DURHAM, N.C. (WNCN) — One type of birth control pill may be available over the counter for the first time as soon as this summer.

FDA advisors are now recommending that the benefits outweigh the risks. If the approval moves forward, it would not apply to all birth control pills.

FDA advisers unanimously recommended that the birth control pill Opill be made available to people over the counter.

“This would mean that they can just go and purchase it over the counter Just like they would get an ibuprofen or a Tylenol,” said Dr. Jonas Swartz, an OB-GYN at Duke.

Both he and Dr. Rachel Urrutia, an OB-GYN at UNC, said a decision to make the pills available over the counter would expand access to people who may have trouble getting to a doctor’s office for a prescription.

“Maybe pregnancy intentions change or someone gets a new partner and they need birth control pills then, and maybe they call for an appointment and there’s a wait,” said Dr. Urrutia.

If people don’t have a prescription from a doctor, pharmacists are allowed to dispense birth control pills in North Carolina after a consultation with a patient, but both doctors noted that many pharmacies don’t offer that option, and many people aren’t aware of it.

“The challenge with implementation of the pharmacy access has been training pharmacists and making sure that pharmacists have adequate infrastructure to actually prescribe,” Dr. Swartz said.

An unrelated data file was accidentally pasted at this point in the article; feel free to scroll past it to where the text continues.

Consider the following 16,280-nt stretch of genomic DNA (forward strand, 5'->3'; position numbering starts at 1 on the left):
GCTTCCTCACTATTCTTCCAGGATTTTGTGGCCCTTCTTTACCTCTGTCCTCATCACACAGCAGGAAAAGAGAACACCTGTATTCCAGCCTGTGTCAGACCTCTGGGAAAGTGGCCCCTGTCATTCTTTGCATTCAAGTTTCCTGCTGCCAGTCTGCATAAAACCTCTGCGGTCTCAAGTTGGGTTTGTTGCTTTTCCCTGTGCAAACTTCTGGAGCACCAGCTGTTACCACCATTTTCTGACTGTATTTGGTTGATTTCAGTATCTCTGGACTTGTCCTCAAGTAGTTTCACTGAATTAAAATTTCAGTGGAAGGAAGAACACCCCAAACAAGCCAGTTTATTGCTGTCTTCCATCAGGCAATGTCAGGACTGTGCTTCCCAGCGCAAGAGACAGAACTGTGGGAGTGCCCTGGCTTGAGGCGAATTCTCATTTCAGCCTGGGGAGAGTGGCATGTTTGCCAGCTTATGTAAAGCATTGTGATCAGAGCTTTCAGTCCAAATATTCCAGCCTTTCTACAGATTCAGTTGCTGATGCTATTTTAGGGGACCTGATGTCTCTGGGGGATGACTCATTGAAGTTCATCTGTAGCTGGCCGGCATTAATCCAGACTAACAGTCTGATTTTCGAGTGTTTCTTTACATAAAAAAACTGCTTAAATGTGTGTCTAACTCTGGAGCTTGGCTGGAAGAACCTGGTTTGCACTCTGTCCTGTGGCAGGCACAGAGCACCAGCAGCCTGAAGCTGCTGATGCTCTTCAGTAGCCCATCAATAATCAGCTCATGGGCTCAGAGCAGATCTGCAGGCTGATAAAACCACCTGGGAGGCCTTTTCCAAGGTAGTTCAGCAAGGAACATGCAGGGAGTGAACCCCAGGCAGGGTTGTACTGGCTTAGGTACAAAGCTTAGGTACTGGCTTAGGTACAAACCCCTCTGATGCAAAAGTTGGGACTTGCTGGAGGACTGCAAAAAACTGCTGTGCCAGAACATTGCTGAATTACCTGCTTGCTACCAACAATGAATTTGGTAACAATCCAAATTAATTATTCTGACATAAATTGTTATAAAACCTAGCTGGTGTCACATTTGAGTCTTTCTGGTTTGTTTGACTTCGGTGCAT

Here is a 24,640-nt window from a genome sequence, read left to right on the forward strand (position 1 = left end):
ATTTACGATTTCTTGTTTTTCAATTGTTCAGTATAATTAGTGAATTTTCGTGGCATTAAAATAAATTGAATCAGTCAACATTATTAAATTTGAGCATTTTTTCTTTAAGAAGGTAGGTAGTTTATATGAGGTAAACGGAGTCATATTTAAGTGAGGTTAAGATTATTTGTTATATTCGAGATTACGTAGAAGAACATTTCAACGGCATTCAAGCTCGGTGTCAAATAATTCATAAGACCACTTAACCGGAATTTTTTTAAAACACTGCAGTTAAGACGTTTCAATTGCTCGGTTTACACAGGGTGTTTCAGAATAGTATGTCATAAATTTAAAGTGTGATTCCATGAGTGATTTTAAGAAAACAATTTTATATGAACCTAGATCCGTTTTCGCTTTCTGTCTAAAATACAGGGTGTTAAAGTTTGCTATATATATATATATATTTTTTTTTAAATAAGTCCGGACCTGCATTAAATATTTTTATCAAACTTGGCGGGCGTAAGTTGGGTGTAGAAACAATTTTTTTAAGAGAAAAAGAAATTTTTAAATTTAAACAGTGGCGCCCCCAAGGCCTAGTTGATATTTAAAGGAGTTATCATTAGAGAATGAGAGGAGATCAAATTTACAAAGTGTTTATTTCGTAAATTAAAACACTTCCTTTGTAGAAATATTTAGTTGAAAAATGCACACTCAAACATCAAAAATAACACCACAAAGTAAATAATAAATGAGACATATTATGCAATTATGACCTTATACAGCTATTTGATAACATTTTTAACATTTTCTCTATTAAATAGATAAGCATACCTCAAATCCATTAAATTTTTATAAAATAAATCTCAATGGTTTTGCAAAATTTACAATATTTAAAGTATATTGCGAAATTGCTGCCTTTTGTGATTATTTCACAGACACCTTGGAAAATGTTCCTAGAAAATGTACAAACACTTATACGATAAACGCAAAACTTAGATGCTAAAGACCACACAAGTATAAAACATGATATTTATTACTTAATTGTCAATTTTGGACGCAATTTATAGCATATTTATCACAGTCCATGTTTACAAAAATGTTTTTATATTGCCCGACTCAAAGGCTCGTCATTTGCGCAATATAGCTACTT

He added that consulting with a pharmacist doesn’t offer the same level of privacy as buying the pills over the counter. “There are certain patients who don’t feel comfortable doing that, don’t feel safe, don’t feel private,” he added.

The FDA is only looking at this one type of birth control pill to make available over the counter — it would not apply to others.

“This one only has the progestin component, and so it does not increase the risk of having a blood clot,” said Swartz.

“There are some other, rarer conditions where people shouldn’t even be on a progestin, but those are those are pretty rare,” said Urrutia.

She said those cases include a history of certain types of cancer and other medical issues, for which someone would already be under a doctor’s care and would likely be advised not to take birth control pills.

The FDA is expected to make a final decision on whether to approve Opill for over-the-counter use later this summer.